The Physics Factbook™
Edited by Glenn Elert -- Written by his students
An educational, Fair Use website
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|Bibliographic Entry||Result |
|Longwell, Flint & Sanders. Physical Geology. New York: Wiley, 1969: 70.||"less than a millimeter in diameter"||0.1 cm|
|Blackadar, Alfred. Microsoft Encarta. Microsoft and Funk & Wagnall, 1994.||"up to 7 to 10 cm"||7–10 cm|
|Kirk, Ruth. Snow. New York: William Morrow, 1978: 20.||"as much as an inch, or even two or three inches"||3–8 cm|
|Nakaya, U. Encyclopedia Americana. New York: Encyclopedia Americana, 1966: 149.||"more than one inch in diameter are not rare"||3 cm|
|Ludlum, Dr. David M., Holle Ronald L. and Keen, Dr. Richard A. National Audubon Society Pocket Guide: Clouds and Storms. New York: Knopf, 1995: 150.||"as large as 2"to 3"(5-7.6 cm)"||5–8 cm|
Watching snowflakes slip out of the sky is like seeing a rare wonder that happenson only the most special of occasions. Observing each one fall slowly on to thepalm of your hand or the tip of your nose, they seem perfectly alike. But on closerexamination you would find that, except in the rarest occasion, every one is different,making it impossible for there to be one measurement for the diameter of a snowflake.
Contrary to the popular belief, snowflakes are not just frozen water. Theyare actually a cluster of snow crystals. Snow crystals are crystals of ice formedfrom water vapor condensing on small particles in the atmosphere at below freezingtemperatures. When snow crystals fall to the earth they often stick together forminga snowflake. However, this means that two snow crystals could stick together orthree thousand snow crystals could stick together and both would still be calleda snowflake. Whether a snowflake is two snow crystals or three thousand dependson the conditions that the snow crystals fall through. The speed at which thecrystals fall, the temperature, the humidity, the electrical conditions of theair -- all these things influence the final size of a snowflake. These conditionsalso influence their shape. A snowflake may form into a classical, six-sided shapeunder the right conditions but it also may become a column, a plate or a needle.Considering the possibilities of shapes and sizes that a snowflake can take, itis true to say that it is impossible for any two snowflakes to be exactly thesame.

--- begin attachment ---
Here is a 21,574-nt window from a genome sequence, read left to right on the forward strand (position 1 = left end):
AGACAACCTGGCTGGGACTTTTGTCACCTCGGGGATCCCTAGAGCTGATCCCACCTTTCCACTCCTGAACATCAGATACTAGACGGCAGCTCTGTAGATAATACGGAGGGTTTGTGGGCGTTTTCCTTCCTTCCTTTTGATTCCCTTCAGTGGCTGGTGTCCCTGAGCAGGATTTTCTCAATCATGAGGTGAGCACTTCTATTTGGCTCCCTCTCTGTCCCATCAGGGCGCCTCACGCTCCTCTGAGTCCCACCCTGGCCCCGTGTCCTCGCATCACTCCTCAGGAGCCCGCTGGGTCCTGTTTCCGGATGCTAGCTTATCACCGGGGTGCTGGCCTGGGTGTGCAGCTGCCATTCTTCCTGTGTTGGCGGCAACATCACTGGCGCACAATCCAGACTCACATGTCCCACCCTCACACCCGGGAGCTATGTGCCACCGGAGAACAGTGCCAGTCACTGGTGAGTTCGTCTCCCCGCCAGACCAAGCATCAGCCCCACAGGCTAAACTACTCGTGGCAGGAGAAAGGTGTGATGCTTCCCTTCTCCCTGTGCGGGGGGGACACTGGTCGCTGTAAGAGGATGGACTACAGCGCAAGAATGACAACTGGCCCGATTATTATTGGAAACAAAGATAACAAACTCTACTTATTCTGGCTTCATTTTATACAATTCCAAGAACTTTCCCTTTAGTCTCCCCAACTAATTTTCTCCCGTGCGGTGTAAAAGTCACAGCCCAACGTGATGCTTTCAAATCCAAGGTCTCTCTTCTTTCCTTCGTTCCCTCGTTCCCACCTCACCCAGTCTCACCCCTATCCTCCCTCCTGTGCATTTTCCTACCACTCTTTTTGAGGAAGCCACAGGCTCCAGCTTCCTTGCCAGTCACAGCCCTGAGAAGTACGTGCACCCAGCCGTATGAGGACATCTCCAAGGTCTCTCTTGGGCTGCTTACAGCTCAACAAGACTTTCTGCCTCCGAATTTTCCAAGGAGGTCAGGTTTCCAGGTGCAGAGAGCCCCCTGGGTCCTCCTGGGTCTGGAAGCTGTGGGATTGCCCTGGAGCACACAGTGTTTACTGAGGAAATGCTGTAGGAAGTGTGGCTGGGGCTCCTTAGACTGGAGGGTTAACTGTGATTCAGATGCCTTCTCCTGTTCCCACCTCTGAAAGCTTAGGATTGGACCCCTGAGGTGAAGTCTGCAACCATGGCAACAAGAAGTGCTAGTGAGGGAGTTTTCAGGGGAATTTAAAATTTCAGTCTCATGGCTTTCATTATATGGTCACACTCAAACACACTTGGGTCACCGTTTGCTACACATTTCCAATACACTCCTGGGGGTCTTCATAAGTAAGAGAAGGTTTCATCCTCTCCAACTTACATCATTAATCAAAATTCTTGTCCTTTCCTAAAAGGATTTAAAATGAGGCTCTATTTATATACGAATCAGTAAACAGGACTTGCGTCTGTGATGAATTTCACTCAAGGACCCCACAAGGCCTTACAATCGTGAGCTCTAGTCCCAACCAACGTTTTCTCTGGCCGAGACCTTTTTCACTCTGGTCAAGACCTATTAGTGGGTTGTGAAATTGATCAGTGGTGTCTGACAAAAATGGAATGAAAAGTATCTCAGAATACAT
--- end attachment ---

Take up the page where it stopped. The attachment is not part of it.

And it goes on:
Because there is no uniform snowflake there can be no set diameter of a snowflake.Each book and encyclopedia consulted about the diameter of a snowflake gave adifferent diameter of what the number should be. Some books said that a snowflakecan be as small as.001 M. Some stated that it is common for a snowflake tobe.0254 M. Some said that a snowflake can be as big as.0762 M. Whateverthe case, a snowflake as small as a grain of sand or as big as the palm of myhand is a white figure of perfection, a little miracle falling from the sky.
Brigid Irene Naughton -- 1996
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